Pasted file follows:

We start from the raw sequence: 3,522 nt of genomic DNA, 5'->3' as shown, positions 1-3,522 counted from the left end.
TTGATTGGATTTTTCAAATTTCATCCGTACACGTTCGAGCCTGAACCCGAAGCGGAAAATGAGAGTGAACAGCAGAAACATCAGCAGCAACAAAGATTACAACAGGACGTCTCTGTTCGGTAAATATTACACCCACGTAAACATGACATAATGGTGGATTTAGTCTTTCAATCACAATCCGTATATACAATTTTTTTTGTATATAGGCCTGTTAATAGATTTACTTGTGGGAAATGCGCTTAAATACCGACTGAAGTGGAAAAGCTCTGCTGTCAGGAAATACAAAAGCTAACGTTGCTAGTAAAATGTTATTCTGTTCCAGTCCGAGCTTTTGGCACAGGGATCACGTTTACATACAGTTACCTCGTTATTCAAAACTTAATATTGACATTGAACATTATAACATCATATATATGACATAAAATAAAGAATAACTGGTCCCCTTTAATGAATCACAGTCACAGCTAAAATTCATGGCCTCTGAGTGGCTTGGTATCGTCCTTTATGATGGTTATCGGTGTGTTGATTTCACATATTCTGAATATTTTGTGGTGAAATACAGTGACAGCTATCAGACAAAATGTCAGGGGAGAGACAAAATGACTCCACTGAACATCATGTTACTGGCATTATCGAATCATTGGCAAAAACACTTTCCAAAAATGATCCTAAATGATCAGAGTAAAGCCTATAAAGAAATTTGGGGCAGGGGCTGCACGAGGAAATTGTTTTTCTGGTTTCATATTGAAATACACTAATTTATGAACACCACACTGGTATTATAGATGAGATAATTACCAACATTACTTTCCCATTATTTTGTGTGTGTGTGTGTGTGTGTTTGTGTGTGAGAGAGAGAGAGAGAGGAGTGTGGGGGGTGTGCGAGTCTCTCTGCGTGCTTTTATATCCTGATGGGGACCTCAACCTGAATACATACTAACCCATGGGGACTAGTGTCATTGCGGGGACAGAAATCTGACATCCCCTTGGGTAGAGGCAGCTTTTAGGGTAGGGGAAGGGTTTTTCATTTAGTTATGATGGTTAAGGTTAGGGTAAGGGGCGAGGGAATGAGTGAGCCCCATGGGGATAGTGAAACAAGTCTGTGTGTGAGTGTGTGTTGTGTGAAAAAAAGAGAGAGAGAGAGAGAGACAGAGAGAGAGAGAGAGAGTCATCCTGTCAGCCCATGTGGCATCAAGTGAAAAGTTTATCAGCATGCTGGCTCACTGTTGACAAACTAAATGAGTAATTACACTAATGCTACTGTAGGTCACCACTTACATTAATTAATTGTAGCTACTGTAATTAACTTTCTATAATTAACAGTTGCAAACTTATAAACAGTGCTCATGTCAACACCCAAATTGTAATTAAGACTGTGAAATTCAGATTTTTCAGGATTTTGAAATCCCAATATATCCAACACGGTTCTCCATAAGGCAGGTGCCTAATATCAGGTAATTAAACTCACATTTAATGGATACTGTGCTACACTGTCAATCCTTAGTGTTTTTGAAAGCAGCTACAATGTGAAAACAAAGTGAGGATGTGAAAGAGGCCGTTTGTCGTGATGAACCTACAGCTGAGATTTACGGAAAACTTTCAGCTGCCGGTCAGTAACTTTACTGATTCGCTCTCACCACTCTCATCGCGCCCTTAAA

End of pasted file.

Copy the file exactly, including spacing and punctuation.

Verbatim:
We start from the raw sequence: 3,522 nt of genomic DNA, 5'->3' as shown, positions 1-3,522 counted from the left end.
TTGATTGGATTTTTCAAATTTCATCCGTACACGTTCGAGCCTGAACCCGAAGCGGAAAATGAGAGTGAACAGCAGAAACATCAGCAGCAACAAAGATTACAACAGGACGTCTCTGTTCGGTAAATATTACACCCACGTAAACATGACATAATGGTGGATTTAGTCTTTCAATCACAATCCGTATATACAATTTTTTTTGTATATAGGCCTGTTAATAGATTTACTTGTGGGAAATGCGCTTAAATACCGACTGAAGTGGAAAAGCTCTGCTGTCAGGAAATACAAAAGCTAACGTTGCTAGTAAAATGTTATTCTGTTCCAGTCCGAGCTTTTGGCACAGGGATCACGTTTACATACAGTTACCTCGTTATTCAAAACTTAATATTGACATTGAACATTATAACATCATATATATGACATAAAATAAAGAATAACTGGTCCCCTTTAATGAATCACAGTCACAGCTAAAATTCATGGCCTCTGAGTGGCTTGGTATCGTCCTTTATGATGGTTATCGGTGTGTTGATTTCACATATTCTGAATATTTTGTGGTGAAATACAGTGACAGCTATCAGACAAAATGTCAGGGGAGAGACAAAATGACTCCACTGAACATCATGTTACTGGCATTATCGAATCATTGGCAAAAACACTTTCCAAAAATGATCCTAAATGATCAGAGTAAAGCCTATAAAGAAATTTGGGGCAGGGGCTGCACGAGGAAATTGTTTTTCTGGTTTCATATTGAAATACACTAATTTATGAACACCACACTGGTATTATAGATGAGATAATTACCAACATTACTTTCCCATTATTTTGTGTGTGTGTGTGTGTGTGTTTGTGTGTGAGAGAGAGAGAGAGAGGAGTGTGGGGGGTGTGCGAGTCTCTCTGCGTGCTTTTATATCCTGATGGGGACCTCAACCTGAATACATACTAACCCATGGGGACTAGTGTCATTGCGGGGACAGAAATCTGACATCCCCTTGGGTAGAGGCAGCTTTTAGGGTAGGGGAAGGGTTTTTCATTTAGTTATGATGGTTAAGGTTAGGGTAAGGGGCGAGGGAATGAGTGAGCCCCATGGGGATAGTGAAACAAGTCTGTGTGTGAGTGTGTGTTGTGTGAAAAAAAGAGAGAGAGAGAGAGAGACAGAGAGAGAGAGAGAGAGTCATCCTGTCAGCCCATGTGGCATCAAGTGAAAAGTTTATCAGCATGCTGGCTCACTGTTGACAAACTAAATGAGTAATTACACTAATGCTACTGTAGGTCACCACTTACATTAATTAATTGTAGCTACTGTAATTAACTTTCTATAATTAACAGTTGCAAACTTATAAACAGTGCTCATGTCAACACCCAAATTGTAATTAAGACTGTGAAATTCAGATTTTTCAGGATTTTGAAATCCCAATATATCCAACACGGTTCTCCATAAGGCAGGTGCCTAATATCAGGTAATTAAACTCACATTTAATGGATACTGTGCTACACTGTCAATCCTTAGTGTTTTTGAAAGCAGCTACAATGTGAAAACAAAGTGAGGATGTGAAAGAGGCCGTTTGTCGTGATGAACCTACAGCTGAGATTTACGGAAAACTTTCAGCTGCCGGTCAGTAACTTTACTGATTCGCTCTCACCACTCTCATCGCGCCCTTAAA